Religion makes the situation worse but the vast majority of them have slowly died down also AND where they exist have a intra country effect which is rather similar (but less stable) to what I’m going to look at.

So the next question is how could such a conflict keep going for hundreds of years despite this self limiting nature of conflict?

Well what if there were huge amounts of money being pumped into the region? If the locals who are fighting don’t need to worry about destroying their own homes or their neighbors because they are guaranteed that they will be able to get more money. Also the flow of money means that it won’t accumulate in the hands of locals since corruption far exceeds productive investment in terms of return it will always be a sort of cash flow coming in through the authorities (influenced by those who fight).
This effect of money is also related to moral support where the usually moral support sapping activity of killing random people (usually even the soldiers themselves start to feel sick of it) is propped up by constant attention of people who push those doing the killing to feel self righteous about it. So these foreign expectations placed upon the locals make "militancy" rewarded and compensate for the negative effects.

Should we give half a million to Hamas?

Donating to countries is good because you can gain influence over other countries and make decisions for them like how you want them to teach in their children (e.g secular or Islamic). The more you donate the more you control their government.

There is no point influencing a good country because they are already doing the right sort of things so leverage is increasingly useful the more evil the country is to start off with, or rather in the absence of your money bribing them to obey your will (more opportunity to improve).

This is even less of a problem of course if it is a single leader and more so if it is more systematic reflection of the views of the population. So therefore donating money to a country is the equivalent of declaring it to be inherently evil. Donating lots of money means you think it is REALLY evil.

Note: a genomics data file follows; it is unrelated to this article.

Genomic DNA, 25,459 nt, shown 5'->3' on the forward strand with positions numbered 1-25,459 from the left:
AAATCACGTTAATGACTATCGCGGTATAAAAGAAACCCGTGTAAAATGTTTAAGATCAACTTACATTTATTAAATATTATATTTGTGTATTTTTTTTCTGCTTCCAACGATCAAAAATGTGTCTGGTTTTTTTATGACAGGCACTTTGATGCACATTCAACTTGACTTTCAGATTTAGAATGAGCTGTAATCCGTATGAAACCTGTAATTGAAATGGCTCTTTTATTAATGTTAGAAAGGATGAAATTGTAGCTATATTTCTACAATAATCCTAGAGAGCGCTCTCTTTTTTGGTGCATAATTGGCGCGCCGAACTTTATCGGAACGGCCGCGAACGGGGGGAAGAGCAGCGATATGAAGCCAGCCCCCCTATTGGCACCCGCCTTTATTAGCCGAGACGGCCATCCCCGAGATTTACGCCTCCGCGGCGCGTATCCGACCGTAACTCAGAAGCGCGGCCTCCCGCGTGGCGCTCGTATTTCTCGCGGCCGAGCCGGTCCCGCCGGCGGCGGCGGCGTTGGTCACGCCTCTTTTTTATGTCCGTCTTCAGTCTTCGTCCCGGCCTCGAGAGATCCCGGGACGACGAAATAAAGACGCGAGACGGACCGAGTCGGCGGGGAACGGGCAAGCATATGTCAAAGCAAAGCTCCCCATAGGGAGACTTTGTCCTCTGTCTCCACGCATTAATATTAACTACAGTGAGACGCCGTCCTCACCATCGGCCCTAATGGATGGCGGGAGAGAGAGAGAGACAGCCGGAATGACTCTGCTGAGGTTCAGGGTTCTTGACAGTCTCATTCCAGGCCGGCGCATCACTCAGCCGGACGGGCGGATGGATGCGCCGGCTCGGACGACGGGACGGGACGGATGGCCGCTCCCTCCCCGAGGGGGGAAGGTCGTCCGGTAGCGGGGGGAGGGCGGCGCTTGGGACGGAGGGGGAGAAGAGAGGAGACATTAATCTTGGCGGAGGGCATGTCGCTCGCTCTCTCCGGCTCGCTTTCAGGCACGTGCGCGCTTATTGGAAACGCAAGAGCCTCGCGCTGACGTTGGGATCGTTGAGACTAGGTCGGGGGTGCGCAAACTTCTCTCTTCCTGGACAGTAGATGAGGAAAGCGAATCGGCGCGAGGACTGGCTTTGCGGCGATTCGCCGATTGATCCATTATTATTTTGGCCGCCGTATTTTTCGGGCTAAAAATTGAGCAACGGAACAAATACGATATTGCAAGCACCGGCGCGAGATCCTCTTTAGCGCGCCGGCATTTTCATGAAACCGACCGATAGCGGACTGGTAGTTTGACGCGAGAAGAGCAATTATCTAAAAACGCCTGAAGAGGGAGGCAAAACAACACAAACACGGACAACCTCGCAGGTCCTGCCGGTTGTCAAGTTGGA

Good examples of such effective bribary are pre war (GW I) Iraq, Uzbekistan, Cambodia etc. if bad things have happened in these countries - imagine how bad it would have been WITHOUT extra money!

Regimes such as that in Sudan etc are particularly in need of our millions or billions.

Or maybe mindlessly applying that strategy has some flaws...

Friday, March 03, 2006

I am a New Zealander on the Census

Capitalism bad tree pretty has a post regarding this issue noting that Ethnicity and nationality are different.

The problem here is a diferent confusion of terms. In this case race with ethnicity - ethnicity is "culture" (more or less) I could declare my culture is basically independent of any particular race (and I do). So how do I answer? New Zealander is about as good an answer as you get then.

For example if they want to decide whether to build more Asian shops more KFC or more burger joints in my region it is a stupid question - I would be likely to give them totally the wrong answer because I don't identify with my race at all or share more than the nominal New Zealand level of culture with it.

Two questions then spring to mind
1) Why do they need to know my ethnicity?
2) Are people answering based on ethnicity anyway?

(1) Centers on how the statistics are presumably going to be used for things like "there are twice as many Maori now as before - therefore we must 'support/discriminate against' them." I believe my ethnicity should not count at all in this regard.

(2) If you are Maori and European do you say "Maori and European"? Do you just tick the one you identify with? Do you tick the one that makes up most of your genetic material? Are you really measuring ethnicity?

CBTP suggests that she might use pakeha.
I personally find pakeha to be a silly word. It is using a foreign word to name a group - and it isn't entirely clear what that group is (is it white people? does it include Russians? how about Chinese? Iranians?). All that it is is a nod of the head to maori and their ancestors, rather like maori might give a nod of the head to our ancestors if they called themselves by some old name that captain cook might have made up.

Anyway - fundamentally
A) The group should be named by its own word.
B) If we are talking about ethnicity, the group should have a consistent name around the world - i.e. if english people are "white" in America they must be "white" in NZ (if they share the same ethnicity).